Meanwhile, Shannon (Carly Wagers), the executive working on preserving the company’s public image, is scrambling to contain the damage of Gary the Brand Manager’s flagrant sexual harassment. She seeks escape in the arms of Lee, who blurts a drunken confession that adds another layer of issues to an already deep mess.

How would you handle this? Or, to be more realistic, how would people with massive wealth and a lot more money and power at stake handle this? Does being in a third-world country make things more permissible? Does buying and nurturing an entire village of “those people” give you the moral high ground? Is the NDA binding?

While it would be easy to write off these characters as just four sleazy people, Moscovitch’s script, and these performances, directed by Ronan Marra (Jr.), won’t let it be that simple. Marra Sr. keeps Bill’s focus on his suddenly-fragile legacy. Herring’s Justine is holier-than-thou and privilege-blind, but means well, and perhaps sees herself (an adopted orphan) in a likely victim. Wagers shows how the demands of Shannon’s job eat at a soul she thought healed long ago. And Oberheide’s Lee, especially in a vino veritas moment, lets slip there might be some conscience beneath that frat-bro persona.

Plenty of food for thought here, entertainingly prepared. Bring your corporate boss (or their overworked assistant) to see “Post-Democracy,” through Jan. 29 at Storefront’s new home, 2416 E. 55th Place (near the Subway on N. Keystone, across from the Meier), Indianapolis. Tickets and info at storefrontindy.com.

Southbank’s ‘Shocks’: Trigger warning

“…To die – to sleep,
No more; and by a sleep to say we end
The heart-ache and the thousand natural shocks
That flesh is heir to: ’tis a consummation
Devoutly to be wish’d…”
 – William Shakespeare, “Hamlet,” Act 3, Scene 1

By John Lyle Belden

Angela takes shelter in the basement. We, the audience, find that the fourth wall is behind us; we are trapped with her. The approaching tornado roars. Threatening an “overwhelm,” a noun coined by her fellow insurance specialists, this event is not entirely fictional or even hypothetical: It is statistical. This will happen to Angela, it may – one day – even come to us.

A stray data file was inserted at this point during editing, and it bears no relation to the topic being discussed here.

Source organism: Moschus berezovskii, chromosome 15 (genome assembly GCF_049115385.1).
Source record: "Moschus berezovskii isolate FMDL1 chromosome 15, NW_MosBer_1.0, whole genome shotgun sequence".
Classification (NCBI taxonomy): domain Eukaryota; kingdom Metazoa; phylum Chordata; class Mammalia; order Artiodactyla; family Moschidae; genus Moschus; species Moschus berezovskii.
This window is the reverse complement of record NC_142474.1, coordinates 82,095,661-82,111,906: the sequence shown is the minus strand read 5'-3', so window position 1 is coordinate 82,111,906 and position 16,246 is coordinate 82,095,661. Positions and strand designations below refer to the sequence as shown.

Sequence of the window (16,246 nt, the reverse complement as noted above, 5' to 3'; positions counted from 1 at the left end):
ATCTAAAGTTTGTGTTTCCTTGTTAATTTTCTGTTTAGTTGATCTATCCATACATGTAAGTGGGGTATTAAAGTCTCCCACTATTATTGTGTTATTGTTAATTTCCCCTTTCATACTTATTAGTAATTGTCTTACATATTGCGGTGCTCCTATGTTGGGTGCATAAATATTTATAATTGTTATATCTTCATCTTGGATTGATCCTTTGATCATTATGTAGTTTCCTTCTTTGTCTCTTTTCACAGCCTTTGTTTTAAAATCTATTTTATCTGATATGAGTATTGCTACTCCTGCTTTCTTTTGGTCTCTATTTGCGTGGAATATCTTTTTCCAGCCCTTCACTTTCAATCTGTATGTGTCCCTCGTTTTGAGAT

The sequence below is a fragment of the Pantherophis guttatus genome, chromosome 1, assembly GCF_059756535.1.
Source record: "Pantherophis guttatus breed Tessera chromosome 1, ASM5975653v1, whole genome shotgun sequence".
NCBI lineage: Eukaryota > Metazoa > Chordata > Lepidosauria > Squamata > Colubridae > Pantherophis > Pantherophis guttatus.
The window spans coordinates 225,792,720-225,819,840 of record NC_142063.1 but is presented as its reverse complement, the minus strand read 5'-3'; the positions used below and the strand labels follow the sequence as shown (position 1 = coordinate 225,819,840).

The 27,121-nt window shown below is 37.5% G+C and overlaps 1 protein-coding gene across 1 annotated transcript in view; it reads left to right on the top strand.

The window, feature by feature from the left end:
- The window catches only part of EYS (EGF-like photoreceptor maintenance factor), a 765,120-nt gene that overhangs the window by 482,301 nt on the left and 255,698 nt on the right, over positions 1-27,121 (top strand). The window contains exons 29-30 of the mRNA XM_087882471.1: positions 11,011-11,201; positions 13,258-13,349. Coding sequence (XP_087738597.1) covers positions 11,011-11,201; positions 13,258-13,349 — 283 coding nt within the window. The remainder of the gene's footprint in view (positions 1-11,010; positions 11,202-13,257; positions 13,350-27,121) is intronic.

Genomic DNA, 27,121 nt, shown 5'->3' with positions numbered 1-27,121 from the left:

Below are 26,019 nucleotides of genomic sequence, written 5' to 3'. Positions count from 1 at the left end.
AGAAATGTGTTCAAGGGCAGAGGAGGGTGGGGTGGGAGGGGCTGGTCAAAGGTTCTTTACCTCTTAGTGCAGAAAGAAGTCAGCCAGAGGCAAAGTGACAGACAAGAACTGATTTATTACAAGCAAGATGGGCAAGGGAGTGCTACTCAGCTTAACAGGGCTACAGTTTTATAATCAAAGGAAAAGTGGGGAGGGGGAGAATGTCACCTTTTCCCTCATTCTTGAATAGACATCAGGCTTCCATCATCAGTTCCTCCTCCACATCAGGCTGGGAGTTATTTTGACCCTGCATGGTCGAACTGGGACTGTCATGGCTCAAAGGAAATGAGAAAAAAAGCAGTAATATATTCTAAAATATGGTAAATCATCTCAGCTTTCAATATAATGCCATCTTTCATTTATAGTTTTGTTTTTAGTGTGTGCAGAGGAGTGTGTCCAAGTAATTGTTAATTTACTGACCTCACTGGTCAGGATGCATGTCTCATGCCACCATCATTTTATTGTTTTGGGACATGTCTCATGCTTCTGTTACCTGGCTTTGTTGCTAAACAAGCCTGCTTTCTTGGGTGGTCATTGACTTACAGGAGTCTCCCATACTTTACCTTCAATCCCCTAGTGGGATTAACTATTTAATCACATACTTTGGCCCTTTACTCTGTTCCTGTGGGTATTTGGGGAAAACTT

This is “Natural Shocks” by Lauren Gunderson, presented by Southbank Theatre at the Fonseca Theatre. Directed by New York-trained local actor Eric Bryant, Carrie Ann Schlatter delivers a fascinating performance, drawing us into her world of risks that can be quantified, but are more than cold numbers when calamity happens to you. She feels a kinship with Hamlet (inspiring the play’s title, see above), noting the “To Be or Not to Be” soliloquy is not so much about suicide but just mulling over the options of the cost/benefit of staying alive, vs. not.

Angela tells us of the life that led her up to this moment, of choices made, love lost and found, and a stand she needed to take. Spoiler alert: She lies when she says her husband is a good man. Also, there is a gun. It will be used.

This intense nonstop hour-plus drama is engaging and important viewing, though possibly triggering for those who can relate to this woman’s plight. Her ordeal becomes, for a moment, ours to bear. Tornadoes are unpredictable and wildly destructive – the same with what happens here.

Remaining performances are Thursday through Sunday, Nov. 17-20, at 2508 W. Michigan Ave., Indianapolis. Get info and tickets at SouthBankTheatre.org.

OnyxFest: Houseless, not Homeless

This play is part of OnyxFest 2022, a production of Africana Repertory Theatre of IUPUI (ARTI) and IndyFringe, “Indy’s First and Only Theater Festival Dedicated to the Stories of Black Playwrights.” Initial performances were the weekend of Nov. 3-6 at the Basile Theatre in the IndyFringe building. The second weekend of performances are Thursday through Saturday, Nov. 10-12, at the IUPUI Campus Center Theater, 420 University Boulevard, Indianapolis. Recordings of performances will be available at ButlerArtsCenter.org. For more information, see OnyxFest.com.

By John Lyle Belden

There are hundreds of homeless people around the city, and in “Houseless, Not Homeless,” by Michael Florence, there are about as many stories of how each man, woman and child ended up that way. 

Matt (Dominique Hawkins) has a home and a job, but during his lunch hour at an inner-city park, he can’t help but notice those who don’t. He wonders why, and what he can do to help. So he approaches individuals who pique his interest (or maybe just bumps into) and in exchange for gift cards to a local restaurant, he gets their stories.

Matt meets Lonnie (George Gooding), a former Union plumber; Rita (Ronnie Watts), a young mother of two; Marine SSG Jackson (Quinton Hayden), an Afghanistan veteran with “emotional issues;” Pauline (Jetta Vaughn), a retired social worker who, ironically, used to work at a shelter; and John (Zach Dzuba), a former lawyer with a bipolar disorder.

Hawkins presents Matt as wide-eyed curious, and a bit naive, while the other actors play it understandably wary and suspicious before opening up to give us watching the answers we need to hear. Eric Washington directs.

Florence based this play on the real-life interviews by documentarian Mark Horvath featured on the YouTube channel “Invisible People,” now a 501(c)3 organization. We see in these portrayals how easily one can slip into losing it all, and how difficult it is to recover, even with limited resources.